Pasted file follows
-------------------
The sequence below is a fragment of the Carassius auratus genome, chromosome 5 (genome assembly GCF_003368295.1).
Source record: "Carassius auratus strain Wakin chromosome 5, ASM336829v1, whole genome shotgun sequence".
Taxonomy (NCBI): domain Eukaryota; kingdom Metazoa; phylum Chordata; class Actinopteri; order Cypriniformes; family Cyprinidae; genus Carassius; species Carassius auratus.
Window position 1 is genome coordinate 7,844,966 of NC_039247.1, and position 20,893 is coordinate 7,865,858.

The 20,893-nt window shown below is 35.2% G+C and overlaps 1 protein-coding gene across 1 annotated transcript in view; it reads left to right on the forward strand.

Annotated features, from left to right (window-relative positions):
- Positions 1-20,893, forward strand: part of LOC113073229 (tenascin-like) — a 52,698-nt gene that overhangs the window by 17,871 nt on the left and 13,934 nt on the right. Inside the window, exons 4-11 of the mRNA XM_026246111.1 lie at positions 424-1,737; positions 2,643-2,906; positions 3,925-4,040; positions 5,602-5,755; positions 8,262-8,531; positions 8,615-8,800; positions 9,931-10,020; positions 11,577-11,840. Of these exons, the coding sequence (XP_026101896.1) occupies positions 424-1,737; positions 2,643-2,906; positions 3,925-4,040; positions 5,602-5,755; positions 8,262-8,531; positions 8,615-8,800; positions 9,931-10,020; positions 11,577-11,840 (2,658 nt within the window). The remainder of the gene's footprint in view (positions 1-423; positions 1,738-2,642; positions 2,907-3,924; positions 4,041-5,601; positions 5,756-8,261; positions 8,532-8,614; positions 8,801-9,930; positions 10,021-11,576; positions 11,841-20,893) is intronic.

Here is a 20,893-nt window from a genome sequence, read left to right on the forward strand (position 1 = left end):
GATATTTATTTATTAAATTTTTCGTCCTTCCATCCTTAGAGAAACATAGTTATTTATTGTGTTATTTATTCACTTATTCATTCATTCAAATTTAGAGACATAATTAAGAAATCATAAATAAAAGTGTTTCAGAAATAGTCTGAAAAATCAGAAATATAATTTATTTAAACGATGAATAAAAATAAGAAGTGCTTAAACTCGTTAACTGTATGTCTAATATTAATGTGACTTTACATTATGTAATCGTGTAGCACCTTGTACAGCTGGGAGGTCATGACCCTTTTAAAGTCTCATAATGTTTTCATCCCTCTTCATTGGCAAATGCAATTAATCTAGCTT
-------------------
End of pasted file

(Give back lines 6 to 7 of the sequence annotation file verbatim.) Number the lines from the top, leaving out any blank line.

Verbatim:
Annotated features, from left to right (window-relative positions):
- Positions 1-20,893, forward strand: part of LOC113073229 (tenascin-like) — a 52,698-nt gene that overhangs the window by 17,871 nt on the left and 13,934 nt on the right. Inside the window, exons 4-11 of the mRNA XM_026246111.1 lie at positions 424-1,737; positions 2,643-2,906; positions 3,925-4,040; positions 5,602-5,755; positions 8,262-8,531; positions 8,615-8,800; positions 9,931-10,020; positions 11,577-11,840. Of these exons, the coding sequence (XP_026101896.1) occupies positions 424-1,737; positions 2,643-2,906; positions 3,925-4,040; positions 5,602-5,755; positions 8,262-8,531; positions 8,615-8,800; positions 9,931-10,020; positions 11,577-11,840 (2,658 nt within the window). The remainder of the gene's footprint in view (positions 1-423; positions 1,738-2,642; positions 2,907-3,924; positions 4,041-5,601; positions 5,756-8,261; positions 8,532-8,614; positions 8,801-9,930; positions 10,021-11,576; positions 11,841-20,893) is intronic.